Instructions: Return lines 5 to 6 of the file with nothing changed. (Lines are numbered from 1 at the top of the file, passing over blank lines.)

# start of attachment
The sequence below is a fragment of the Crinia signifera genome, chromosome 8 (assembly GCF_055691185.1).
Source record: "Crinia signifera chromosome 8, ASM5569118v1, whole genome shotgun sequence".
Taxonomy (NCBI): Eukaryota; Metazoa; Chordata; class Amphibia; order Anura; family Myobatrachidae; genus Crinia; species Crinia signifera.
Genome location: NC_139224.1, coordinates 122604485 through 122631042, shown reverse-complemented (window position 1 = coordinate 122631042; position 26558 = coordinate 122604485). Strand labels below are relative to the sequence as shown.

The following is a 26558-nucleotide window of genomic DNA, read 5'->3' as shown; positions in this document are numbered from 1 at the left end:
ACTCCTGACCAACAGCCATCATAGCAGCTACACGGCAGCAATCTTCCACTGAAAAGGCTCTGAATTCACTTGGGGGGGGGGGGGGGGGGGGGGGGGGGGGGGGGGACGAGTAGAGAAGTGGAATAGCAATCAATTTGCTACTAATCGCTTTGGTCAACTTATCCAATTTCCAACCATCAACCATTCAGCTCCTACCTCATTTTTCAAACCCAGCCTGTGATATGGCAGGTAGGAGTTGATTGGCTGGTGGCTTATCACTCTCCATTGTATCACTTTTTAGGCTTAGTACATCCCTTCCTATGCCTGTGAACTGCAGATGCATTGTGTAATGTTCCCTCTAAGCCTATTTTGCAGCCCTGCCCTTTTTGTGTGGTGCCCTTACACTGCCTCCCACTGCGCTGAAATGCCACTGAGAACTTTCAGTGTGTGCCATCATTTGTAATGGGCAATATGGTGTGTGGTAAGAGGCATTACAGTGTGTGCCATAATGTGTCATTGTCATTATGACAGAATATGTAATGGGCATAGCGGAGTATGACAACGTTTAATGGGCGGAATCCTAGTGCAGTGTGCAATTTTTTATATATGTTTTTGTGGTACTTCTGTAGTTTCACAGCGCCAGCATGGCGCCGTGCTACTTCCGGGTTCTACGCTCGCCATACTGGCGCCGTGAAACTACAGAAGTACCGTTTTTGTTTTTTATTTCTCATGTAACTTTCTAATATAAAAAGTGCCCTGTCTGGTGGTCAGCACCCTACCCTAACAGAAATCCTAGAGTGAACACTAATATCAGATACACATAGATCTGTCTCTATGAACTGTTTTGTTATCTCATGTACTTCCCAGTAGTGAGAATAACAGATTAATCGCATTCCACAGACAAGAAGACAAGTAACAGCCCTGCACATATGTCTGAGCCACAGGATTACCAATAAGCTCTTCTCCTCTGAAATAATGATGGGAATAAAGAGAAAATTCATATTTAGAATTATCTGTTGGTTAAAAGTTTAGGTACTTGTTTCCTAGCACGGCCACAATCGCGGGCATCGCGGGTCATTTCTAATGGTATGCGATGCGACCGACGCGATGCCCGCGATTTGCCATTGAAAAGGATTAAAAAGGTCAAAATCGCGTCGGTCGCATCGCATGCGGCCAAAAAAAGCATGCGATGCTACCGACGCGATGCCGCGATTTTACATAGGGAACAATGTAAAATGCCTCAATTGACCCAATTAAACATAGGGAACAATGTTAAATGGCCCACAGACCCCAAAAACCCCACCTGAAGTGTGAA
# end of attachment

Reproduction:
The following is a 26558-nucleotide window of genomic DNA, read 5'->3' as shown; positions in this document are numbered from 1 at the left end:
ACTCCTGACCAACAGCCATCATAGCAGCTACACGGCAGCAATCTTCCACTGAAAAGGCTCTGAATTCACTTGGGGGGGGGGGGGGGGGGGGGGGGGGGGGGGGGGACGAGTAGAGAAGTGGAATAGCAATCAATTTGCTACTAATCGCTTTGGTCAACTTATCCAATTTCCAACCATCAACCATTCAGCTCCTACCTCATTTTTCAAACCCAGCCTGTGATATGGCAGGTAGGAGTTGATTGGCTGGTGGCTTATCACTCTCCATTGTATCACTTTTTAGGCTTAGTACATCCCTTCCTATGCCTGTGAACTGCAGATGCATTGTGTAATGTTCCCTCTAAGCCTATTTTGCAGCCCTGCCCTTTTTGTGTGGTGCCCTTACACTGCCTCCCACTGCGCTGAAATGCCACTGAGAACTTTCAGTGTGTGCCATCATTTGTAATGGGCAATATGGTGTGTGGTAAGAGGCATTACAGTGTGTGCCATAATGTGTCATTGTCATTATGACAGAATATGTAATGGGCATAGCGGAGTATGACAACGTTTAATGGGCGGAATCCTAGTGCAGTGTGCAATTTTTTATATATGTTTTTGTGGTACTTCTGTAGTTTCACAGCGCCAGCATGGCGCCGTGCTACTTCCGGGTTCTACGCTCGCCATACTGGCGCCGTGAAACTACAGAAGTACCGTTTTTGTTTTTTATTTCTCATGTAACTTTCTAATATAAAAAGTGCCCTGTCTGGTGGTCAGCACCCTACCCTAACAGAAATCCTAGAGTGAACACTAATATCAGATACACATAGATCTGTCTCTATGAACTGTTTTGTTATCTCATGTACTTCCCAGTAGTGAGAATAACAGATTAATCGCATTCCACAGACAAGAAGACAAGTAACAGCCCTGCACATATGTCTGAGCCACAGGATTACCAATAAGCTCTTCTCCTCTGAAATAATGATGGGAATAAAGAGAAAATTCATATTTAGAATTATCTGTTGGTTAAAAGTTTAGGTACTTGTTTCCTAGCACGGCCACAATCGCGGGCATCGCGGGTCATTTCTAATGGTATGCGATGCGACCGACGCGATGCCCGCGATTTGCCATTGAAAAGGATTAAAAAGGTCAAAATCGCGTCGGTCGCATCGCATGCGGCCAAAAAAAGCATGCGATGCTACCGACGCGATGCCGCGATTTTACATAGGGAACAATGTAAAATGCCTCAATTGACCCAATTAAACATAGGGAACAATGTTAAATGGCCCACAGACCCCAAAAACCCCACCTGAAGTGTGAA